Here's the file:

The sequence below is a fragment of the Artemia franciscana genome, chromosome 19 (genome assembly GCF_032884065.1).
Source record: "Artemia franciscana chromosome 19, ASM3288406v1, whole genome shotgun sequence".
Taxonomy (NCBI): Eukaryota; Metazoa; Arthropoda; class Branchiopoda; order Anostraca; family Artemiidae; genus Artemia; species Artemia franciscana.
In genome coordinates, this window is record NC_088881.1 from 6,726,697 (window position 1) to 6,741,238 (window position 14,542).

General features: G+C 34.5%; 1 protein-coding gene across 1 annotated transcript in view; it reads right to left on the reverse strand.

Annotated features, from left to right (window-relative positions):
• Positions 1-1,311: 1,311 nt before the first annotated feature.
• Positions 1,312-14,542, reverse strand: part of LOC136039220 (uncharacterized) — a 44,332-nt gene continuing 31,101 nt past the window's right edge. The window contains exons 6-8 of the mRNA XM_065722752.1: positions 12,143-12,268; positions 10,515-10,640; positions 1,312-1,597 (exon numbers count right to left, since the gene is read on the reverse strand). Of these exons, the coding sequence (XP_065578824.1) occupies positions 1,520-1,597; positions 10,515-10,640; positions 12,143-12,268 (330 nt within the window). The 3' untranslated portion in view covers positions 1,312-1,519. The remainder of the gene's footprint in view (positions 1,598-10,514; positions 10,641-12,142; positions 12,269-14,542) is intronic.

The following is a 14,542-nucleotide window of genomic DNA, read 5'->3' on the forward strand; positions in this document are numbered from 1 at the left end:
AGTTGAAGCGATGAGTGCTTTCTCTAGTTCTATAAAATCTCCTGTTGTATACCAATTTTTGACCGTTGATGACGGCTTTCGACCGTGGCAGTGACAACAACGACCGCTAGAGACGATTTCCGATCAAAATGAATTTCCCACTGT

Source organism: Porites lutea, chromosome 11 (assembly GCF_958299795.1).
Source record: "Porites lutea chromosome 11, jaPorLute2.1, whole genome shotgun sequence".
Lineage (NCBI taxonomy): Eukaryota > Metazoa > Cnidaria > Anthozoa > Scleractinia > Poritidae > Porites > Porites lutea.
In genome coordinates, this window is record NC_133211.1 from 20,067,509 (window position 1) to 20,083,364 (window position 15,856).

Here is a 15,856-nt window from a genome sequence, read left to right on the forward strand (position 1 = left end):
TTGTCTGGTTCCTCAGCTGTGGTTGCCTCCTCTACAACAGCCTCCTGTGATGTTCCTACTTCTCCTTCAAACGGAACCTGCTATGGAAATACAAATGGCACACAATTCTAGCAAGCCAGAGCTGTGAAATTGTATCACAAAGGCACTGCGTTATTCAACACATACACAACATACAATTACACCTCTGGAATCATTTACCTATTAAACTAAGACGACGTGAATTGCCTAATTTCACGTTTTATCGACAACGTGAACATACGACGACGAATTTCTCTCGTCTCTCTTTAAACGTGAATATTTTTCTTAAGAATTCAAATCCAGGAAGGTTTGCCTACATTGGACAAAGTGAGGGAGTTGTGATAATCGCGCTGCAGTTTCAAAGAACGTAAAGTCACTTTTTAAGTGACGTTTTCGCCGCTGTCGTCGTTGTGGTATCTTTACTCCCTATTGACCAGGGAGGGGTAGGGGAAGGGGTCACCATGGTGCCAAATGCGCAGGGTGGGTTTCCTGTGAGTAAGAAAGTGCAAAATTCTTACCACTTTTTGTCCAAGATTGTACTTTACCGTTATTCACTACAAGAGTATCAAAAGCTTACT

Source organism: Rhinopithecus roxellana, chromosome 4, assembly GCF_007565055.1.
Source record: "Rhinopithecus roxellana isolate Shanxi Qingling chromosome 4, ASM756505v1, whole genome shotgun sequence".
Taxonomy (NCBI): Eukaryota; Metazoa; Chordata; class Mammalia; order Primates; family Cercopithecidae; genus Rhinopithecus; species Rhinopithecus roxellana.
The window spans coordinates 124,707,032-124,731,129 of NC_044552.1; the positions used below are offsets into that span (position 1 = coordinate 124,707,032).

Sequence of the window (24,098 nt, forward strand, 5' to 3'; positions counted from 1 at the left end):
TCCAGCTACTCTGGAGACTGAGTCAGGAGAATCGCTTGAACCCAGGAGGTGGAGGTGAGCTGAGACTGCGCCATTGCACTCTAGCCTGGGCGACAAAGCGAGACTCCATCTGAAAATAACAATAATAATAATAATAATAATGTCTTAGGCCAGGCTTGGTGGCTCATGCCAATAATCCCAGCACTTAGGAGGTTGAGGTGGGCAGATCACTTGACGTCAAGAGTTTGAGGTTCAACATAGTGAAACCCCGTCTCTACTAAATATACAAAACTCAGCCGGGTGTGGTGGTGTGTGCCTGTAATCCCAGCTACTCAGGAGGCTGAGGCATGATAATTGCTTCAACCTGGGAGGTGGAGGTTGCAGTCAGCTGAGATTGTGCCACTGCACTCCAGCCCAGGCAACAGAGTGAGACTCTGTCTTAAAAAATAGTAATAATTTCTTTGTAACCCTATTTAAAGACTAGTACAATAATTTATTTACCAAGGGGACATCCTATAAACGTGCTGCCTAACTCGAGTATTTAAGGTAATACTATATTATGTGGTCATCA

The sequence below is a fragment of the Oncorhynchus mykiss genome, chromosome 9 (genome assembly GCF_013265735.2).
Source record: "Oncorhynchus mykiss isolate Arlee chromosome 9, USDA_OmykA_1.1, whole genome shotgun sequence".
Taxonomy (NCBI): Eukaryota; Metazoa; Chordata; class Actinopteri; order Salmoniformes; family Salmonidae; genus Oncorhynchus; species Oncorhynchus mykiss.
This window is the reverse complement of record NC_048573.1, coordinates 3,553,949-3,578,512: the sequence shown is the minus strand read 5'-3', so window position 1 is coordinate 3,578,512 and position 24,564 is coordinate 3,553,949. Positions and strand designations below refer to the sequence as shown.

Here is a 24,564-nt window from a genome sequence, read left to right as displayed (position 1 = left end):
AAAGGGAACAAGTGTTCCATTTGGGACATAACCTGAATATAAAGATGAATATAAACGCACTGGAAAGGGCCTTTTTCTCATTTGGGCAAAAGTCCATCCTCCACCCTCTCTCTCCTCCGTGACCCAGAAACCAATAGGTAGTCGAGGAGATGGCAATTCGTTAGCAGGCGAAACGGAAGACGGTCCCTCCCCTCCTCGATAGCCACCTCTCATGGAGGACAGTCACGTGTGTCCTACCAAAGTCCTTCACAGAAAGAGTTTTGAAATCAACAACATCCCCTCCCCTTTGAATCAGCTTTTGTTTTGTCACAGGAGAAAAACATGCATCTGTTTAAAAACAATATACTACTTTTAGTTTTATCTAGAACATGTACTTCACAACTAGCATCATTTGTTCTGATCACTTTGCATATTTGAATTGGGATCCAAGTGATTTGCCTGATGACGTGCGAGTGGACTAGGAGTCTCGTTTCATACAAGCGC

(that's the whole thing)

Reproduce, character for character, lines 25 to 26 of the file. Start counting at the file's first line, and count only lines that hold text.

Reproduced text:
Taxonomy (NCBI): Eukaryota; Metazoa; Chordata; class Actinopteri; order Salmoniformes; family Salmonidae; genus Oncorhynchus; species Oncorhynchus mykiss.
This window is the reverse complement of record NC_048573.1, coordinates 3,553,949-3,578,512: the sequence shown is the minus strand read 5'-3', so window position 1 is coordinate 3,578,512 and position 24,564 is coordinate 3,553,949. Positions and strand designations below refer to the sequence as shown.